Violence in the Outsiders
In 2015, Elizabeth Thornton surveyed people to figure out how often people misjudge others based on appearances. Thornton’s survey shows that seventy-five percent of people will misjudge one other person per month. In S.E. Hinton’s The Outsiders, greasers are being misjudged by Socials constantly. Many Socials are considered snobbish and unkind. First, Cherry Valance, a Soc, gains the trust of the greasers and ignores the standards set in her social class. To continue, Ponyboy Curtis thinks Randy Adderson is like any other Soc. However, his friend’s death changes Randy’s perspective. Lastly, Dallas Winston, a greaser, is known for his violent, crude, and impulsive behavior. On the contrary, when Dally is with Johnny, Dally unintentionally demonstrates his softer and kinder side. In The Outsiders, S.E. Hinton utilizes character traits to demonstrate that the theme of The Outsiders is to not prejudge the worth or characteristics of someone based on their social class or outward appearance.
To begin, almost all the Socials either despise the greasers or find them to be low-life hoodlums. However, Cherry Valance ignores her social class’s traits and helps the greasers during the rumble of Socs versus greasers. Dally tells Ponyboy and Johnny Cade, “I didn’t tell you we got a spy… that good-lookin’ broad… The redhead, Cherry what’s-her-name” (84). Cherry continuously helps the greasers despite their wealth and appearances. Not only does Cherry ignore her social class’s standards, but Randy does not fight in the rumble like the other male Socs.
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The next point is, Randy Adderson is violent and rude towards the greasers until his friend, Bob, dies by Johnny Cade’s hand. Randy realizes that violence is not the answer and does not participate in the rumble. He makes a startling choice by talking to Ponyboy in a car and saying, “So it doesn’t do any good, the fighting and the killing… So, I’d fight if I thought it’d do any good” (117). Most Socs are supposedly too cool for emotions, yet Randy proves himself to feel tired of all the violence he endures. Randy also thanks Ponyboy for the conversation by saying “Thanks, grease.” but he corrects himself and says, “I didn’t mean that. I meant, thanks, kid” (117). Ponyboy’s social class is ignored by Randy as he thanks Ponyboy as a person, not as a greaser. This shows that Randy learns that no matter what someone’s social status is, respect can still be shown. Although Socs are known to be devoid of many different sentiments, Randy proves that Socs have more feelings than what was once thought and in doing, so this brings a new perspective for Ponyboy to dwell on. Not only does Randy dismiss the rumble out of his mind, but Dally shows unexpected emotions towards his friend, Johnny Cade.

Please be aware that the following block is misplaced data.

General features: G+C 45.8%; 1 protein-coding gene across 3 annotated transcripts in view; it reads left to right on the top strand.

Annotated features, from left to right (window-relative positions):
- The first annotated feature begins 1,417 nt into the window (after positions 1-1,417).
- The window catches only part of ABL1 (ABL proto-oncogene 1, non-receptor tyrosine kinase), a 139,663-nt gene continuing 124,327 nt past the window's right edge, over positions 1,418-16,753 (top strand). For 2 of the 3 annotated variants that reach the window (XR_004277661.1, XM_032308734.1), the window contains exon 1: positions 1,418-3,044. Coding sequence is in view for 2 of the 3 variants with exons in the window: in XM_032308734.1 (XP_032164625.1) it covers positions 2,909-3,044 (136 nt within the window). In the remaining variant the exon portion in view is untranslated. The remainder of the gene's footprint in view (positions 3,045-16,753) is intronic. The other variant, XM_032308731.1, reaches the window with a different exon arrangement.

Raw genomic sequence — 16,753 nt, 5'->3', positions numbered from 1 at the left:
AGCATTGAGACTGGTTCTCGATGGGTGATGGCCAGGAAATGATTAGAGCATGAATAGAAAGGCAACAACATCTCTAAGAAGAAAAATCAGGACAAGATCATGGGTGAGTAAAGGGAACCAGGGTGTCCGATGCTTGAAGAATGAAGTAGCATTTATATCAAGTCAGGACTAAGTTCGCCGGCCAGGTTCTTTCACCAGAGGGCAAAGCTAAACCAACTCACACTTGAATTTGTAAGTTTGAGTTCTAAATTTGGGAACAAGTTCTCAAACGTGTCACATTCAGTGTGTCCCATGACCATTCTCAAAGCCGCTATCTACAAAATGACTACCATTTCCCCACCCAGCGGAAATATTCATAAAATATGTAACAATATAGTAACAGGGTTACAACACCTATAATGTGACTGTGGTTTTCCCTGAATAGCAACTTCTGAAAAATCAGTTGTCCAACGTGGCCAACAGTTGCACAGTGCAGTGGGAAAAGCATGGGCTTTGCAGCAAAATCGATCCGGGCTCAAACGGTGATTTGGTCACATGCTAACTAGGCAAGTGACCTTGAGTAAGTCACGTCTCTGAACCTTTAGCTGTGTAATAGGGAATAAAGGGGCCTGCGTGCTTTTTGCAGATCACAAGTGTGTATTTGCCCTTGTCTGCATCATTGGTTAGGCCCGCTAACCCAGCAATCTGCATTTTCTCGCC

Finally, most greasers are known as criminals and Dallas Winston is not different. On the other hand, when Dally is paired up with Johnny Cade, he naturally shows a softer side that is unexpected of his usually brutal lifestyle. When Johnny suggests turning himself into the police after killing Bob Sheldon, Dally pleads with Johnny in a tone neither Johnny nor Ponyboy has ever heard. Dally pleads, “I just don’t want you to get hurt. You don’t know what a few months in jail can do to you. Oh, blast it, Johnny… you get hardened in jail. I don’t want that to happen to you. Like it happened to me…” (90). Dally tells Johnny that going to jail hardens people as it hardens him. In doing so, Dally shows that he cares about Johnny and his wellbeing. This alludes to the fact that no matter what someone might look like or act like, there are characteristics that one might not see if they do not know the person to the fullest.
S.E. Hinton’s, The Outsiders teach readers to not assume or judge someone’s character traits based on their social class and appearance. To begin with, Cherry Valance helps the greasers during the rumble and trusts them despite their bad reputation. Furthermore, Randy learns to accept and respect the greasers along with not being involved with violence. Finally, Dally has a more tender and caring side then most people assume. At most seventy-five percent of people will misjudge someone based on appearances and S.E. Hinton teaches her readers to look beyond appearances and judge on who people truly are.